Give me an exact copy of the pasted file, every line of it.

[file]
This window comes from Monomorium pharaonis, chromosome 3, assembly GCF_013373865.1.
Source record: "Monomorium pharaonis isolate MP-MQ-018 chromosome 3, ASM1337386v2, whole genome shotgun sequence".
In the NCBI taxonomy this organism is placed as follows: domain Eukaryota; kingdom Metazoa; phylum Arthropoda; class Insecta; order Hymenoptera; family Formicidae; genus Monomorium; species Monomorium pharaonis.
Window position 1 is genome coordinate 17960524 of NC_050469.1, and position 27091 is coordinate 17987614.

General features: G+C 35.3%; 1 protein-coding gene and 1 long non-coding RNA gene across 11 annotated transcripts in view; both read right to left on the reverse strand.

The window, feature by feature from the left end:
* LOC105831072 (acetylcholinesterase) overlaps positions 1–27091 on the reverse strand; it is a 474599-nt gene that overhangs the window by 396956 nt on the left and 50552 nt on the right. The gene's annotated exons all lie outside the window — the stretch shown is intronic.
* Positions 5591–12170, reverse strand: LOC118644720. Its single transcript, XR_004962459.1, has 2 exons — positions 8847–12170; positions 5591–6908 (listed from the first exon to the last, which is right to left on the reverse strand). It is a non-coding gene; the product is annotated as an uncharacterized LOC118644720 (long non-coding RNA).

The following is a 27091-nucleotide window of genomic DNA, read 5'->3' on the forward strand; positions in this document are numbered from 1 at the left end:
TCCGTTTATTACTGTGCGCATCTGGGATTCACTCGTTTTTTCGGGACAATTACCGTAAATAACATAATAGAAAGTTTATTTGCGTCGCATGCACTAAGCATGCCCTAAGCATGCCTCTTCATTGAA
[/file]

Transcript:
This window comes from Monomorium pharaonis, chromosome 3, assembly GCF_013373865.1.
Source record: "Monomorium pharaonis isolate MP-MQ-018 chromosome 3, ASM1337386v2, whole genome shotgun sequence".
In the NCBI taxonomy this organism is placed as follows: domain Eukaryota; kingdom Metazoa; phylum Arthropoda; class Insecta; order Hymenoptera; family Formicidae; genus Monomorium; species Monomorium pharaonis.
Window position 1 is genome coordinate 17960524 of NC_050469.1, and position 27091 is coordinate 17987614.

General features: G+C 35.3%; 1 protein-coding gene and 1 long non-coding RNA gene across 11 annotated transcripts in view; both read right to left on the reverse strand.

The window, feature by feature from the left end:
* LOC105831072 (acetylcholinesterase) overlaps positions 1–27091 on the reverse strand; it is a 474599-nt gene that overhangs the window by 396956 nt on the left and 50552 nt on the right. The gene's annotated exons all lie outside the window — the stretch shown is intronic.
* Positions 5591–12170, reverse strand: LOC118644720. Its single transcript, XR_004962459.1, has 2 exons — positions 8847–12170; positions 5591–6908 (listed from the first exon to the last, which is right to left on the reverse strand). It is a non-coding gene; the product is annotated as an uncharacterized LOC118644720 (long non-coding RNA).

The following is a 27091-nucleotide window of genomic DNA, read 5'->3' on the forward strand; positions in this document are numbered from 1 at the left end:
TCCGTTTATTACTGTGCGCATCTGGGATTCACTCGTTTTTTCGGGACAATTACCGTAAATAACATAATAGAAAGTTTATTTGCGTCGCATGCACTAAGCATGCCCTAAGCATGCCTCTTCATTGAA